“Some candy!” she countered.

We met in the middle. She had a blue raspberry slushie with Nerds. I had a diet limeade.

And she took a few selfies, which actually don’t look that much worse than most of my other photos…..

And made plans to go geocaching another time when it’s a bit cooler.

Drink to Good Health

We hear a lot of bad news these days, don’t we? Great Britain can’t figure out how to handle Brexit. Iran’s Revolutionary Guard Corps has been declared a terrorist organization. Floods have damaged much of United States’ bread basket. I can’t keep up with all of the earthquakes, tsunamis, and hurricanes around the world.

But amidst all of the bad news, I finally heard a piece of good news the other day. It came from Town & Country Magazine. What was the news?

VODKA IS GOOD FOR YOU. Move over, kale and acai berries. Step back, red wine. Bring me a glass of Stoli’s or Grey Goose. Because HEALTH FOOD.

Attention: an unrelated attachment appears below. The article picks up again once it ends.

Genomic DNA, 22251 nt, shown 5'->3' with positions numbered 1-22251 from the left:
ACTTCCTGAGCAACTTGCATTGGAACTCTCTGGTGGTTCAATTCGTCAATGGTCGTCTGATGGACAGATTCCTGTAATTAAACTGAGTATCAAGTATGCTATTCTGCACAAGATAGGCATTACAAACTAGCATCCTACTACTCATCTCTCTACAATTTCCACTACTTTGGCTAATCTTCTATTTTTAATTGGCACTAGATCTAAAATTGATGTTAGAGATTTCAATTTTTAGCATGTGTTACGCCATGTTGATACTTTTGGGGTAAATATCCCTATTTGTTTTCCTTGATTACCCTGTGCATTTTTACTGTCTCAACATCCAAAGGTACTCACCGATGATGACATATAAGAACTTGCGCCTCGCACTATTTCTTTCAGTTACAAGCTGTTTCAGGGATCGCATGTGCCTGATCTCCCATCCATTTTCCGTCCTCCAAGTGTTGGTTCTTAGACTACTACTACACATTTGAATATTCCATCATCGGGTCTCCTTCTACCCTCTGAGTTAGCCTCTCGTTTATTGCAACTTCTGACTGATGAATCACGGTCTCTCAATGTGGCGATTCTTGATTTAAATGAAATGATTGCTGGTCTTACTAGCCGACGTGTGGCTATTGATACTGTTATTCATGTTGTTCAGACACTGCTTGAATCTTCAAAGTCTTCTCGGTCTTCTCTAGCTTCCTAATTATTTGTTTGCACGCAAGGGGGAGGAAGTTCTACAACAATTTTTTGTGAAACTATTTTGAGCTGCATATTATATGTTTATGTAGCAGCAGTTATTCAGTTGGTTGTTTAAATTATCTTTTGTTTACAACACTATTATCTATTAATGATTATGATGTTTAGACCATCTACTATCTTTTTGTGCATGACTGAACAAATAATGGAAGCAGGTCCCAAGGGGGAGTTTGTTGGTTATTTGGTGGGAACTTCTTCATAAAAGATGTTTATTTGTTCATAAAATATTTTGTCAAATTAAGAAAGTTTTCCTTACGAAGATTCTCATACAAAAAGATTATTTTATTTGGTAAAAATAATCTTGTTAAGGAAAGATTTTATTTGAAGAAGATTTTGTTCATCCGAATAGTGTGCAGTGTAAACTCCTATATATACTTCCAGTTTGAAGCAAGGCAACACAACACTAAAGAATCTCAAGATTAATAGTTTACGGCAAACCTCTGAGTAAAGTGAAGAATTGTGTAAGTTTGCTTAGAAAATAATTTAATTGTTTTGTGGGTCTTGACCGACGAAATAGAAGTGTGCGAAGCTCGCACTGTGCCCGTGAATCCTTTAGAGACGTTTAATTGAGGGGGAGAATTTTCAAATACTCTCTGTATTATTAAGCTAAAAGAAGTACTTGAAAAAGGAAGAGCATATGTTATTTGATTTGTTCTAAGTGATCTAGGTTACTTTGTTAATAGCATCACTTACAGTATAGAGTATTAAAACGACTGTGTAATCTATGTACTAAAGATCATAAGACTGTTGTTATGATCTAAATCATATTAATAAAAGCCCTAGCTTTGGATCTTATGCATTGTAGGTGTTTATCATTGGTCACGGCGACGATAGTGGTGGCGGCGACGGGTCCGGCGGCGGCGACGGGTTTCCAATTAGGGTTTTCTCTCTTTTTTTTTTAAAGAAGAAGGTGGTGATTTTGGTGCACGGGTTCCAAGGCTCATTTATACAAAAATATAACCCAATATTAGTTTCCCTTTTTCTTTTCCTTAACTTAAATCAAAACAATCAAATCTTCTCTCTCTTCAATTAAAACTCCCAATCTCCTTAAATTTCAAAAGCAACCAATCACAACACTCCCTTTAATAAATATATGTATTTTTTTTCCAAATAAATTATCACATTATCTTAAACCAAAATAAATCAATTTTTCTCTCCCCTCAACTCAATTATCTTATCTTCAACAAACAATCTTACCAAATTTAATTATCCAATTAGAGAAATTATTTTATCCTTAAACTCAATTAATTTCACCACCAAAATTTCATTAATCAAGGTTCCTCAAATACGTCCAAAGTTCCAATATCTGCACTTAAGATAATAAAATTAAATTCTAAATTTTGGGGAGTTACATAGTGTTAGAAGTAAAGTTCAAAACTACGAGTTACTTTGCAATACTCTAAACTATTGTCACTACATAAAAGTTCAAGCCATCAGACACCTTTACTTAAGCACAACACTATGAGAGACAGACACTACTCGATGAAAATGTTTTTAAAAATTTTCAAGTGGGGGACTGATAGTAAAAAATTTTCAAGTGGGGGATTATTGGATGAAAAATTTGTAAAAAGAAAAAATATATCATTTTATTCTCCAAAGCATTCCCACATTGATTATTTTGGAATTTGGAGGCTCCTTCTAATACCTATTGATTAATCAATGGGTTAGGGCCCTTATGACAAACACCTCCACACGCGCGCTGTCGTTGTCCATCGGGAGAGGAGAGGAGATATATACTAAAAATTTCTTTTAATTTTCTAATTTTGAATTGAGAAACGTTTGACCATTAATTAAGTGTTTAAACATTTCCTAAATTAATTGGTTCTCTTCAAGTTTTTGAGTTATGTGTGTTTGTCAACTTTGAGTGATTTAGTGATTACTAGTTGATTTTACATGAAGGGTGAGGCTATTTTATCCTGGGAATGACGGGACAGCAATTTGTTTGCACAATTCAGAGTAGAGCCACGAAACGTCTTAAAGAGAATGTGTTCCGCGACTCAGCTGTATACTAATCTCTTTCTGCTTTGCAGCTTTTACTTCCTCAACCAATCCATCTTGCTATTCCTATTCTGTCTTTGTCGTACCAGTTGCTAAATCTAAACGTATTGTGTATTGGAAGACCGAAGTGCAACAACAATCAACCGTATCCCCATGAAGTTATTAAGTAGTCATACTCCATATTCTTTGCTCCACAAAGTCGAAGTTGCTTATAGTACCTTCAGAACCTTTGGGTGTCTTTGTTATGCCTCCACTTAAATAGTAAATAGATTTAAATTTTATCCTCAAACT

Actually, the truth is I would prefer an ice cold martini made with Tanqueray gin rather than Grey Goose vodka. I know bartenders make more vodka martinis than gin martinis, even though the definition of a martini is a drink made with gin, stirred, not shaken (sorry James Bond), garnished with an olive or a lemon peel. I can deal with a Grey Goose martini. But People, when you pour lemon flavored vodka and sugar into a martini glass that has previously been dipped in sugar, you might have a really good drink, but you don’t have a MARTINI. No to the Lemon Drop martini. It takes more than the shape of the glass in which your adult beverage is served.

Wow. That felt good to get that off my chest. Excuse me while I drink a shot of a certain stress-reliever.

Now, back to vodka as health food. According to the article, there are seven ways in which vodka is good for you. One of the ways, of course, is that 1)it acts as a stress reliever as I implied above. But the others seem a stretch surprising: 2) it’s a natural disinfectant and antiseptic; 3 ) it prevents blood clots, heart attacks, and strokes, and lowers cholesterol; 4) it’s a natural astringent and deep-cleans your pores; 5) it controls bad breath; 6) it relieves symptoms of arthritis; 7) it reduces blood sugar levels and helps prevent diabetes.